Apr 30, 2021 | ACTIVE LIFE | By Cecilia Timberg | Photo by Bibi Powers
I have driven cross-country three times in my life and each time I have planned my trip by laying a well-worn map of the U.S. on the floor and playing a connect-the-dot game with the green blotches before me: National Parks.
My magnetic pull towards National Parks is as strong as it is ignorant. I was raised on the myth that National Parks are stretches of land protected as a snapshot of an America untouched by humans. In reality, the history of National Parks is soaked in corruption, displacement, and bloodshed of Indigenous communities.
To uncover the amoral history of National Parks, it is necessary to understand that in the late 19th century and early 20th century, nature was defined by its absence of humanity. For wilderness to be inhabited by humans was completely oxymoronic.
John Muir, who is known as the “father of National Parks,” exemplifies how this mindset directly relates to Indigenous communities. In his essay “The Mountains of California”, in which he recounts his exploration of the Yosemite Valley, he writes of the Indigenous peoples he encounters “having no place in the landscape.” With this justification, Indigenous communities across the American West were removed from the landscapes that were later designated as National Parks.
Yosemite National Park is a primary example of this displacement. The Mariposa Battalion was the first group of white people to ever view Yosemite Valley in 1851. The battalion had been sent into Northern California to kill Yosemite’s Miwok people as well as any other Indigenous communities that stood in the way of the California gold rush.
They marched into Yosemite with rifles in hopes of massacring any Miwok member, but the Miwok people hid from the invaders. The Mariposa Battalion resorted to starving them out by burning their food stores. On one particular day when they came upon a Miwok village, the members of the Battalion set the wigwams on fire and murdered 23 people as they fled their burning homes. Less than 40 years later, Yosemite became the fifth National Park.
The story of Yosemite Valley is not an anomaly in the “discovery” of pristine landscapes and dedication of National Parks. The displacement of Indigenous communities on these lands took the forms of coerced treaty signing, forced seizure of land, and intentional relocation of people.
Glacier National Park was reluctantly signed away by the Blackfeet in direct contradiction to a treaty that guaranteed that the area would remain under Indigenous control. Forcible and legal measures were taken to remove Crow, Shoshone, Bannock and Sheep Eater peoples from Yellowstone before and after its dedication as a National Park, and the government utilized threats and unequal bargains to seize Mesa Verde from the Ute people to dedicate Mesa Verde National Park. The pattern of manipulation, displacement, and physical force underpins the history of a large portion of National Parks in the U.S.
The simultaneously rising abundance of National Parks and Indigenous reservations is no coincidence. As the Oglala Lakota spiritual leader Black Elk puts it, the U.S. “made little islands for us and other little islands for the four-leggeds, and always these islands are becoming smaller.”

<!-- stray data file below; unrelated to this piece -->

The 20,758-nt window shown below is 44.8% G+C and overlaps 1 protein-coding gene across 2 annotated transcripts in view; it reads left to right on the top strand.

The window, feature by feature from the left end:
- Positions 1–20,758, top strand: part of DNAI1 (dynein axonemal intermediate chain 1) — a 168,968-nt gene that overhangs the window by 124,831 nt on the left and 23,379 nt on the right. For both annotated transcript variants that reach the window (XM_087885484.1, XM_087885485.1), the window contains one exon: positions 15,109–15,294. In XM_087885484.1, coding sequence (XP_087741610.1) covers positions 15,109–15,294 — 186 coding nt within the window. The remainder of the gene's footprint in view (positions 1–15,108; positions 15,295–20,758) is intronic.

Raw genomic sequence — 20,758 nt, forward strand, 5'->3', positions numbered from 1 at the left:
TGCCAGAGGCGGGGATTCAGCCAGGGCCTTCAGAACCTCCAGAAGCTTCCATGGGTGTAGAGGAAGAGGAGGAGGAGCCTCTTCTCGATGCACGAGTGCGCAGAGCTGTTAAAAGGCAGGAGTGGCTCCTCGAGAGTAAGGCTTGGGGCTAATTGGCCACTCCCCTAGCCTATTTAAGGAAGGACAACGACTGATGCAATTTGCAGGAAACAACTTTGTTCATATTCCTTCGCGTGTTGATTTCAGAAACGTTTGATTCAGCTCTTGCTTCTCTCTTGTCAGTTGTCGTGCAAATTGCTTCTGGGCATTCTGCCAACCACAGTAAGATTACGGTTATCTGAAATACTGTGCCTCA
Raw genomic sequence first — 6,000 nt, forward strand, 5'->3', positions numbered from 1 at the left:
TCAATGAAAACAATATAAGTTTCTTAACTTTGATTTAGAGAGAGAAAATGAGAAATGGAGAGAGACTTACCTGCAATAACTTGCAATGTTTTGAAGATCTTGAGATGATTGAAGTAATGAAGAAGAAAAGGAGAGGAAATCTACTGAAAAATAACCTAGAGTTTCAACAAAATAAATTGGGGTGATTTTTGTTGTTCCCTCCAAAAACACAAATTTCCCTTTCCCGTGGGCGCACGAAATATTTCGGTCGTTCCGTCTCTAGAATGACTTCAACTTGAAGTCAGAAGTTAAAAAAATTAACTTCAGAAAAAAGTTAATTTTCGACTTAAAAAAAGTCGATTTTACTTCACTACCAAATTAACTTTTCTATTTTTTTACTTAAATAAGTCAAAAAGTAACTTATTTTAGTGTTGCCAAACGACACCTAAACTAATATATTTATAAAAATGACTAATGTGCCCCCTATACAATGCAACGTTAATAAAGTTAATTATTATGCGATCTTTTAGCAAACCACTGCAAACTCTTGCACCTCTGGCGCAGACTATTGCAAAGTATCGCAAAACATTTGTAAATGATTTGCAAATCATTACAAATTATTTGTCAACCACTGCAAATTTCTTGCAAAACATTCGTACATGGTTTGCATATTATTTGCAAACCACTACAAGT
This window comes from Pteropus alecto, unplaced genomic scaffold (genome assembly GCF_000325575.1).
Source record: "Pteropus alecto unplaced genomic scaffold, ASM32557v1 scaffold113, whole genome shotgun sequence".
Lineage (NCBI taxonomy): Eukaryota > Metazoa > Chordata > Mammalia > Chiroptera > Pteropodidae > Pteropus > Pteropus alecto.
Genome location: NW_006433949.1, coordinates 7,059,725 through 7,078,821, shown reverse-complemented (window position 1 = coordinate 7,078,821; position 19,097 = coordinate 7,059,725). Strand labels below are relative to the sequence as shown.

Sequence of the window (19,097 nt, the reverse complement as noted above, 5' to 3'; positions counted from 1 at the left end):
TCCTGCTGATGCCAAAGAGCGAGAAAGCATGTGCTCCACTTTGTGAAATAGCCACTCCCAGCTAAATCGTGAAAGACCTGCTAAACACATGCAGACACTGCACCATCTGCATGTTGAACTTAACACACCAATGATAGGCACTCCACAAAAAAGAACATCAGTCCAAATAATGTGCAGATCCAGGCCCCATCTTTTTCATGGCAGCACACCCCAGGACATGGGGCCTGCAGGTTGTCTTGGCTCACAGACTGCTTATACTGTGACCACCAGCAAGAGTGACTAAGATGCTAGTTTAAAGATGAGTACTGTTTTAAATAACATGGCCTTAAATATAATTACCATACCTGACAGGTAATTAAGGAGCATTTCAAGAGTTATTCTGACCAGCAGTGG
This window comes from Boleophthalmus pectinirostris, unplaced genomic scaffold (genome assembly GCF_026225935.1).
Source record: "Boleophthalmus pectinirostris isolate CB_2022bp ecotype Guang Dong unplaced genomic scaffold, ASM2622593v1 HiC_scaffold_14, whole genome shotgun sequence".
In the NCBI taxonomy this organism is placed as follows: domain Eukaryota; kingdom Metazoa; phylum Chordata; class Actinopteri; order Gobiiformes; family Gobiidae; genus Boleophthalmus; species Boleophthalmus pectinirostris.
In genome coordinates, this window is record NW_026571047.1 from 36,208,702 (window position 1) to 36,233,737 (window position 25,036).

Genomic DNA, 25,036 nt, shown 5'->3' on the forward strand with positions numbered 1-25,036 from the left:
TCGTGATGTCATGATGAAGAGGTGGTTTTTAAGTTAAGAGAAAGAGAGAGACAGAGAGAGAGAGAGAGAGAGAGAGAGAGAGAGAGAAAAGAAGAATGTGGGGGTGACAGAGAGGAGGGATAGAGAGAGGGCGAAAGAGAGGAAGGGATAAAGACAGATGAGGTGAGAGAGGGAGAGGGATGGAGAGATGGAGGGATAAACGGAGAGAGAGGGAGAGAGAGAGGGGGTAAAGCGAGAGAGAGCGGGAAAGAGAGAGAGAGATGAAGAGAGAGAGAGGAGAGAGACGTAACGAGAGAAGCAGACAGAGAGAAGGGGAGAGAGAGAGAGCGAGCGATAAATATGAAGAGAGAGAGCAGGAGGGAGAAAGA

As National Park Week drew to a close last Sunday, I was haunted by the question: what now? A necessary first step is the incorporation of land acknowledgments. National Parks should include land acknowledgments at each visitor’s center to highlight the Indigenous communities that resided there. But land acknowledgments are just the first step.
David Treuer, a member of the Ojibwe people of the Great Lakes region, wrote an article in The Atlantic arguing that “all 85 million acres of national-park sites should be turned over to a consortium of federally recognized tribes in the United States.” The acreage cited would not fully make up for the General Allotment Act, which took 90 million acres of land away from Indigenous communities, but it would be a first step.
This would also protect National Parks from the partisan tug-of-war battles taking place in Washington. A similar occurrence actually took place in New Zealand and Australia, where Indigenous communities were granted control over the country’s most precious national landmark.
Baby steps have been taken by the National Park Service to try to reckon with its history. For example, the Blackfeet may enter and camp in Glacier National Park for free. The American Indian Religious Freedom Act of 1978 (AIRFA) was passed to allow Indigenous people to enter National Parks to “exercise traditional religions,” and the Alaska National Interest Lands Conservation Act of 1980 (ANILCA) was passed to allow Indigenous Alaskan people to have a role in the conservation of Alaskan natural resources. However, there is still a long way to go.
Whether the next step in the history of National Parks is to provide uncensored use of National Park land to Indigenous communities, normalize land acknowledgments, or turn over all National Park land to Indigenous communities, one truth is clear: National Parks preserve a false narrative of an America that was absent of people and civilization upon white settlement. They preserve an America that never was.